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BC Fruit Growers underwhelmed by agricultural aid package

Growers underwhelmed

The B.C. Fruit Growers Association is calling the federal government’s pandemic support package for agriculture “profoundly underwhelming.”

Prime Minister Justin Trudeau announced $252-million Tuesday for the agricultural industry, falling far short of the $2.6 billion request for help last month from the Canadian Federation of Agriculture.

Much of the funding is focused on the meatpacking and livestock industry.

“The announcement today addresses the immediate needs for the beef and livestock producers and processors, but has not addressed the immediate needs of the fruit, vegetable and grain sectors,” said Pinder Dhaliwal, president of the BCFGA.

“We can’t underestimate the urgency of the need for immediate financial assistance to prevent the devastation of our industry sector. Our members are at a point where decisions are being made about whether they can even afford to produce their crops this year.”  

The BC Fruit Growers say they appreciate the previous help from the provincial and federal government that provides funding for quarantine measures for temporary foreign workers, “but many challenges remain both in terms of increased costs and securing adequate amounts of labour.”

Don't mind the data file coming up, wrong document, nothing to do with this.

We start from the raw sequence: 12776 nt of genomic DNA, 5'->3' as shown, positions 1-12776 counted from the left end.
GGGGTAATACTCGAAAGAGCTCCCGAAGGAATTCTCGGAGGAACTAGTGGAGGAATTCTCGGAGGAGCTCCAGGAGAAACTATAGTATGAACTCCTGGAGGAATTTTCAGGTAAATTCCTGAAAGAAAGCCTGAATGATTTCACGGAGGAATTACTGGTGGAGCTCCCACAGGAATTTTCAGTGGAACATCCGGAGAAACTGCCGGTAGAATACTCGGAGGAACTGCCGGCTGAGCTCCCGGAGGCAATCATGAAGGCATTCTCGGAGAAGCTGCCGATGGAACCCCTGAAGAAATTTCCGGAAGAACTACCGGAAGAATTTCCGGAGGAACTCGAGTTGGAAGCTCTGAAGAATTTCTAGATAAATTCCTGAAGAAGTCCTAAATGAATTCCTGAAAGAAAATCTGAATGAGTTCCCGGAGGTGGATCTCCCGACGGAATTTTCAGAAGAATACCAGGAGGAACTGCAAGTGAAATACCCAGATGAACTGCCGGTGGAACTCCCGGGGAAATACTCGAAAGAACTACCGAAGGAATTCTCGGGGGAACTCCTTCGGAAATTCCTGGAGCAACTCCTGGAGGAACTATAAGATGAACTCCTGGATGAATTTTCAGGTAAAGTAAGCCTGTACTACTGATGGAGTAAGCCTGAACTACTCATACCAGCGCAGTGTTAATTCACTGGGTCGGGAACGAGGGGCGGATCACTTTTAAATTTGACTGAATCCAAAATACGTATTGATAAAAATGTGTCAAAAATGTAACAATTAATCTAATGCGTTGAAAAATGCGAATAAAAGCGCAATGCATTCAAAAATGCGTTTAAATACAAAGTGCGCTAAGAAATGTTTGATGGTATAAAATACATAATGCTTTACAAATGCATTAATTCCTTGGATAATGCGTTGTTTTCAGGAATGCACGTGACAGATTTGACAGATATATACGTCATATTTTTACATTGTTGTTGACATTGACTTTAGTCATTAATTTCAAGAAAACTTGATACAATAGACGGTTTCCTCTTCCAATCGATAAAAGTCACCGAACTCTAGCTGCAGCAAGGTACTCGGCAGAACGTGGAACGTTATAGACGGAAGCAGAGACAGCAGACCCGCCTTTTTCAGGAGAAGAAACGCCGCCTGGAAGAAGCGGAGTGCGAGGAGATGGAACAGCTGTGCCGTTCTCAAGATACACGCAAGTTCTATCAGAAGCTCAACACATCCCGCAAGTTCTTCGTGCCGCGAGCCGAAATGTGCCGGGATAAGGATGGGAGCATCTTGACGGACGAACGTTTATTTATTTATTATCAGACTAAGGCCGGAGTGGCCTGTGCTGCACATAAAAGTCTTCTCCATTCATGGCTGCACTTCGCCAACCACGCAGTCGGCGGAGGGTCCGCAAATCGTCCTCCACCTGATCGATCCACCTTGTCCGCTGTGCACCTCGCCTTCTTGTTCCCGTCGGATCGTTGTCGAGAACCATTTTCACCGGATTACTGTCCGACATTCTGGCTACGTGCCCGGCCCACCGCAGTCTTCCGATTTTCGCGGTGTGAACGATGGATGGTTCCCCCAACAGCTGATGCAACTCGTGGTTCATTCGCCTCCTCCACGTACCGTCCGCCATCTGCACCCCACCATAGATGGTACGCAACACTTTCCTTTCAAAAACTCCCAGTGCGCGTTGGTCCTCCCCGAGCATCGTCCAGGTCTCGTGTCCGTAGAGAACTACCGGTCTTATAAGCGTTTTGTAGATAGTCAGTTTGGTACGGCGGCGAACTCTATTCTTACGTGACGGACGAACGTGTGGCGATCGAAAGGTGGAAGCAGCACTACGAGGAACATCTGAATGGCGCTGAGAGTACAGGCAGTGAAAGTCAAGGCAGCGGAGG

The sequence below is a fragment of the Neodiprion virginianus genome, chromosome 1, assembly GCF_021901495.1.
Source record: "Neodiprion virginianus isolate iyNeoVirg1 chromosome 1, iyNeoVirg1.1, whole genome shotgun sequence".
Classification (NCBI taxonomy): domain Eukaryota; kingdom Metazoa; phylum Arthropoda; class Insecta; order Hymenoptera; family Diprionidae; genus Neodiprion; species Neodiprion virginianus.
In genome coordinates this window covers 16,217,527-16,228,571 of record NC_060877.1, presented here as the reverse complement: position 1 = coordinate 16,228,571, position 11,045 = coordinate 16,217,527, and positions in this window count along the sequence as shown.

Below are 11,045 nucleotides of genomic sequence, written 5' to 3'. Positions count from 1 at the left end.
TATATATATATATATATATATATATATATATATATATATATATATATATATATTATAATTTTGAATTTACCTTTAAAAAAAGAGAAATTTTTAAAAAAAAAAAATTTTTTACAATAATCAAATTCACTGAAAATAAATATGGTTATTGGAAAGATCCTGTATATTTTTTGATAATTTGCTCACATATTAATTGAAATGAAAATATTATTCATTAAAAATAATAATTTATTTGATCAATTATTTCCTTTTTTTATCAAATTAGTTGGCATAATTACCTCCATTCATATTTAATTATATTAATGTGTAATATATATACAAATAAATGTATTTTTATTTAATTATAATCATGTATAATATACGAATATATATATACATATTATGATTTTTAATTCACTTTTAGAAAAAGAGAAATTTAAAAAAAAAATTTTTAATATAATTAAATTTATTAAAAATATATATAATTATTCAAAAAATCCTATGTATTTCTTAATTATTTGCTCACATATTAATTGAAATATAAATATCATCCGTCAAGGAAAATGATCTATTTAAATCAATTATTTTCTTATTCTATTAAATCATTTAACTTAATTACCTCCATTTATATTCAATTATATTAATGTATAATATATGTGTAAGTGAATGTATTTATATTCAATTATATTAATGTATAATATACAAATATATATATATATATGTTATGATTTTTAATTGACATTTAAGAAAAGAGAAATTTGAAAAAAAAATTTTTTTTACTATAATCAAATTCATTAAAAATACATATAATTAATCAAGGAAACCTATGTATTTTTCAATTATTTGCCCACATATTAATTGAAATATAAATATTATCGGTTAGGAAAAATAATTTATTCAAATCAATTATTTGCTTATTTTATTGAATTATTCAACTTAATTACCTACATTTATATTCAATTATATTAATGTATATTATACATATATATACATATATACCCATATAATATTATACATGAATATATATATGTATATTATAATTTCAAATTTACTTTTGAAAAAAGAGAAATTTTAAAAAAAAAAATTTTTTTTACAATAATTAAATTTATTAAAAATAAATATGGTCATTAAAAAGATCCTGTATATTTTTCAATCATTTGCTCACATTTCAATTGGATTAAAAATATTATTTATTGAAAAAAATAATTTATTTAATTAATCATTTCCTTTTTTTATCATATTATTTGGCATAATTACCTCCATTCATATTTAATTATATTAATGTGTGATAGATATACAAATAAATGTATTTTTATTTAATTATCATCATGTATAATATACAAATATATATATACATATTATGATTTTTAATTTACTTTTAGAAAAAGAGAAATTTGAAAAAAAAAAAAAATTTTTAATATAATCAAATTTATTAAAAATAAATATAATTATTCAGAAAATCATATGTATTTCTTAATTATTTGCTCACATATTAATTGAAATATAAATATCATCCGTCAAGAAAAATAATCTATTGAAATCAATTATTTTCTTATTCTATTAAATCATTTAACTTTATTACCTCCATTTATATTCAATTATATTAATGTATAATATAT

“The Canadian government needs to recognize that the reliable supply of food from other countries is at risk, and now more than ever there is a need to support a secure, safe food supply produced in Canada,” said Glen Lucas, general manager of the BCFGA. 

“We will continue to work with Agriculture Minister Bibeau, but our expectation is that she and her government will take a stronger stand to protect our agriculture production capacity in this country.”

Prime Minister Trudeau said the money announced Tuesday is a starting point, suggesting more could be in the works. 

"We know that farmers still have concerns about what this pandemic means for their industry long-term," Trudeau said.

The government is working with everyone involved to find lasting solutions, he said.

"This is an initial investment and if we need to add more, we will.”

with files from the Canadian Press



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